The New York of Carlito’s Way is filled with people with no sense of time. They don’t dream. They dance, do coke, and fuck. They are exuberantly high on drugs and power, blind to consequences, reaching out for a perpetual, spectacular Now. Kleinfeld is a fascinating representation of this, as he’s not even slightly duplicitous regarding his corruption. He flagrantly steals $1 million from an incarcerated and terminally ill mob client, Tony Tagliucci (Frank Minucci), figuring a simple denial about the money’s delivery to another gangster will get him off the hook. For his transgression, Kleinfeld is forced to bust Tagliucci out of a barge prison. As Carlito’s mans Kleinfeld’s boat during the escape, the lawyer bludgeons Tagliucci to death after picking him up near a buoy; he has no sense that surviving Tagliucci’s family will seek revenge. If the D.A. has Kleinfeld in a corner for unethical practices, the lawyer, with a hand-in-a-cookie-jar da-da-dum demeanor, perfunctorily gives up Carlito—even though Carlito’s been clean. Kleinfeld moves left, right, back, forward, whatever, to keep himself temporarily out of hot water (that Kleinfeld’s look was modeled on frequent Trump defender Allan Dershowitz makes his frantic maneuvering more repugnantly resonant).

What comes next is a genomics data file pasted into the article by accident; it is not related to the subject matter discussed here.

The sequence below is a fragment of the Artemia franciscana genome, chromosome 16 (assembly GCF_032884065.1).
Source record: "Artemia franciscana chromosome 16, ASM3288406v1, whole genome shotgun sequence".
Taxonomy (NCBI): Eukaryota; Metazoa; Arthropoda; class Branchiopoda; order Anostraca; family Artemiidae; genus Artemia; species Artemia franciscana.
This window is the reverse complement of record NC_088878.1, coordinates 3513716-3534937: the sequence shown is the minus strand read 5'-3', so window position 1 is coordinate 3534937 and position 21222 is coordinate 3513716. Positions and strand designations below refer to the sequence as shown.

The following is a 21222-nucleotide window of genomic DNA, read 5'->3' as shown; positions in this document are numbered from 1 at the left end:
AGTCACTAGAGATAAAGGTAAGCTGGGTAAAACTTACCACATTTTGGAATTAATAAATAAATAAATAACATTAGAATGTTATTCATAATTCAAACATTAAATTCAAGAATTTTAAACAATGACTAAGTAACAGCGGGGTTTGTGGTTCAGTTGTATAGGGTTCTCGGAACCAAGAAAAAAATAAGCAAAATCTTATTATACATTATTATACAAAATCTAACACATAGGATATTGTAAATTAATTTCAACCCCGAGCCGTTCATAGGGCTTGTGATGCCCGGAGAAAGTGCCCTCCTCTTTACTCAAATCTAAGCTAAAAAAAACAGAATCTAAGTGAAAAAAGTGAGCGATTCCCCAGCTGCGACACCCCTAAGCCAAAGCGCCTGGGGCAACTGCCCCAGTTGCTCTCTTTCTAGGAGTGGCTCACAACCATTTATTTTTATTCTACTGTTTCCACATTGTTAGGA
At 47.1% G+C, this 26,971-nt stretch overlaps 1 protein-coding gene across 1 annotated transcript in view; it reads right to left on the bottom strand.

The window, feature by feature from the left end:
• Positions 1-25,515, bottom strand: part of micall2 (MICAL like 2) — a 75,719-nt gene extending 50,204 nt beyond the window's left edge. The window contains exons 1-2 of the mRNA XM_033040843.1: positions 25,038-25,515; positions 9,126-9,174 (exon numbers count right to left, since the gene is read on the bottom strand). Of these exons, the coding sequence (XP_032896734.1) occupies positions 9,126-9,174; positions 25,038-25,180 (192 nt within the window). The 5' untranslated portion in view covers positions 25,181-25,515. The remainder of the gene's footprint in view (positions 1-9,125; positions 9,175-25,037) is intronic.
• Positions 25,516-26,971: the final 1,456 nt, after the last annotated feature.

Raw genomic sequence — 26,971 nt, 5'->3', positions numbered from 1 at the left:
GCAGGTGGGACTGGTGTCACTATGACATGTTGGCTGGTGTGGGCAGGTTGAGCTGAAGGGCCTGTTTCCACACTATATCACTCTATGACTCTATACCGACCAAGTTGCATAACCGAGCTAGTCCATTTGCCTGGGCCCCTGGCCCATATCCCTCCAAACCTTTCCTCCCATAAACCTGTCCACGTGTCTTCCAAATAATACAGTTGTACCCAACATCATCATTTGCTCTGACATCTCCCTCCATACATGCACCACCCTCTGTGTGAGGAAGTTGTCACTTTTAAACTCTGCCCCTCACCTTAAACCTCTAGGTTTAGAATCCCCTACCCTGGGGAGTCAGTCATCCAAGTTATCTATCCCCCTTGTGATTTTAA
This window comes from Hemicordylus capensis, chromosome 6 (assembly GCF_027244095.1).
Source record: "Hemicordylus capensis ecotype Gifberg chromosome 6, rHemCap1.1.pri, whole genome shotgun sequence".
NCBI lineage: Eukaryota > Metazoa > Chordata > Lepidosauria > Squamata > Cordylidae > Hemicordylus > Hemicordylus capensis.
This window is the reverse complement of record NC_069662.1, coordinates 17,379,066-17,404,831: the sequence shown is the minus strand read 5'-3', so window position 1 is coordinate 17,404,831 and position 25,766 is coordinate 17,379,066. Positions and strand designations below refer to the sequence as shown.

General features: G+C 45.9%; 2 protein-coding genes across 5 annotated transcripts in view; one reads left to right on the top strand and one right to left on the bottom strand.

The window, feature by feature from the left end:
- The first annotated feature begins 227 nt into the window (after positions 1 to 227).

Caught up in the fun of his mob associations, Kleinfeld is a gleeful anachronism, a geek giddily coasting through a parade of heavies. He’s a worm but, given the luxurious temptations, he invites our bad consciences to identify with him. He’s successful but short-sighted, getting high not only on drugs but also the allure that voyeuristic mob movie audiences seek, asserting himself awkwardly—in a way where we can’t help but laugh—as he calls a handsome Italian man dancing with Gail an ethnic slur. “Hey. Hey you…WOP!” Penn’s mercurial absorption into this creation of Kleinfeld has him go through various permutations of enthralling assholedom. And though Pacino is a blustering force that holds the whole picture together, it’s Carlito’s collision with Kleinfeld that is Carlito’s Way‘s crucial backbone. These are two fascinating men from different tribes who go through permutations of friendship and loyalty to dueling antagonism, the “code of the goddamned street” against the code of “save your own ass.” Kleinfeld is out of his depth, but Penn doesn’t miss a beat in playing out a petulant determination to make-believe that he’s in control.